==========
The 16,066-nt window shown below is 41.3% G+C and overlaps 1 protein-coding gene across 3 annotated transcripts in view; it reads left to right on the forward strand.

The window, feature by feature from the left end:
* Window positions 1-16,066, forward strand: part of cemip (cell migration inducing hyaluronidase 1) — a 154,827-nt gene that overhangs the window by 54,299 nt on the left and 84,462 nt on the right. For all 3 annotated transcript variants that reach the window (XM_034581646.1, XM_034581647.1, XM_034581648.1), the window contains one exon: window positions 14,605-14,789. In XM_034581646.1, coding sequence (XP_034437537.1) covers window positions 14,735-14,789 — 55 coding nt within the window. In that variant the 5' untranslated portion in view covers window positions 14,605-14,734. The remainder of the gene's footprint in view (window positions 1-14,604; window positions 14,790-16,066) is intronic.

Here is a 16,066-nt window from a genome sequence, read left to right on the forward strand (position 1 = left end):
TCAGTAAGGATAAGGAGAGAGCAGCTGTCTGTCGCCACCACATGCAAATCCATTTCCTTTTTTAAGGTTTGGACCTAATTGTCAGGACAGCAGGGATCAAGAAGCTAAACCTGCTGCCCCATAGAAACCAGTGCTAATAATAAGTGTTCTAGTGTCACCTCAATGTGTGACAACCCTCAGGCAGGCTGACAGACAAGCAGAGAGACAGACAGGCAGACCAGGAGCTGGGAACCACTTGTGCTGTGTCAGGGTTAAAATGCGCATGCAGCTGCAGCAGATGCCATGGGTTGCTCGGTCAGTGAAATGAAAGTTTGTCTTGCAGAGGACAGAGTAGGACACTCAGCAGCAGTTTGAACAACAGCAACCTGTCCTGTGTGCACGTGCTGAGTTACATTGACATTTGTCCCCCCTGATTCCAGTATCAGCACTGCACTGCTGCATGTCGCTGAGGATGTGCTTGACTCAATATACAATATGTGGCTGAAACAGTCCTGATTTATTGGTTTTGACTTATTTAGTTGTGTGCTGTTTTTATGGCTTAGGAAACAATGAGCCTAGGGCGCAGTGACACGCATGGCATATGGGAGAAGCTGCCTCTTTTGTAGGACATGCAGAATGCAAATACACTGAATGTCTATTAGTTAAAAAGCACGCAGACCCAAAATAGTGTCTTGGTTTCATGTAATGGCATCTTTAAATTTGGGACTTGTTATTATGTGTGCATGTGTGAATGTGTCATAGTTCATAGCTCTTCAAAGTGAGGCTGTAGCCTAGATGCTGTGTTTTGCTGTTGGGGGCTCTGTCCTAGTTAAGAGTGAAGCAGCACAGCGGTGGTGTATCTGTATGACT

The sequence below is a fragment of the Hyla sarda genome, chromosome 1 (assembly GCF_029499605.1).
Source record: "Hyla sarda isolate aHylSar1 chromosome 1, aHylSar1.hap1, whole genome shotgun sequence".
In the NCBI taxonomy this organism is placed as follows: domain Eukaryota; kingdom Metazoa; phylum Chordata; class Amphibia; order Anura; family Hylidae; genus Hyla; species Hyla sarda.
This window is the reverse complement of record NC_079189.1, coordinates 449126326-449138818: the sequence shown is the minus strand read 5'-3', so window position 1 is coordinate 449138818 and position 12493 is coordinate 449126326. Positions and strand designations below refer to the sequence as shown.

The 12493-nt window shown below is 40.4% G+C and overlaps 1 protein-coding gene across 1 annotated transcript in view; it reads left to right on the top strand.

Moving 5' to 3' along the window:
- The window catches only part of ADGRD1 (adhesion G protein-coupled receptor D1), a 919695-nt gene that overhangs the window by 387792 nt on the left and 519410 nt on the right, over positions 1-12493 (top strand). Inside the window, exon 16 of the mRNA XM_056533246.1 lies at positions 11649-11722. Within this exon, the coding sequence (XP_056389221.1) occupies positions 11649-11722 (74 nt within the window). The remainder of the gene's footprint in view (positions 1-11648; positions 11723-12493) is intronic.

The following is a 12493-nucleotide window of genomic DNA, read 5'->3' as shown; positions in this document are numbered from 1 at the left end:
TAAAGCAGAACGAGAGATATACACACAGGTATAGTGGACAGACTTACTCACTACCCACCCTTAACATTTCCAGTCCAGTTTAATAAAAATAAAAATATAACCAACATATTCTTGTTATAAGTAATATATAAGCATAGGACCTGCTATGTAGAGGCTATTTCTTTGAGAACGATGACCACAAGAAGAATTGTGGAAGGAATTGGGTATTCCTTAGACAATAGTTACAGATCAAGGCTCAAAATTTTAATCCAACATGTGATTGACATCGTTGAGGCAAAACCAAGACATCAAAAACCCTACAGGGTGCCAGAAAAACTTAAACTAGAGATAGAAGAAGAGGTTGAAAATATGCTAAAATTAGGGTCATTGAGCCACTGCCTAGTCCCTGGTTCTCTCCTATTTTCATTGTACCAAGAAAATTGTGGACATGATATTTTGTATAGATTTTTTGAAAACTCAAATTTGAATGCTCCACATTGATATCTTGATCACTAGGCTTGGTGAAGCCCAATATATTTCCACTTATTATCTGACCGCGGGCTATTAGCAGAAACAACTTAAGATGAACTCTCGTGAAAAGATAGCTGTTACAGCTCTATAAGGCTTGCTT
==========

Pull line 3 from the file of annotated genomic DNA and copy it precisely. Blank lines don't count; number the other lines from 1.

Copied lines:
* Window positions 1-16,066, forward strand: part of cemip (cell migration inducing hyaluronidase 1) — a 154,827-nt gene that overhangs the window by 54,299 nt on the left and 84,462 nt on the right. For all 3 annotated transcript variants that reach the window (XM_034581646.1, XM_034581647.1, XM_034581648.1), the window contains one exon: window positions 14,605-14,789. In XM_034581646.1, coding sequence (XP_034437537.1) covers window positions 14,735-14,789 — 55 coding nt within the window. In that variant the 5' untranslated portion in view covers window positions 14,605-14,734. The remainder of the gene's footprint in view (window positions 1-14,604; window positions 14,790-16,066) is intronic.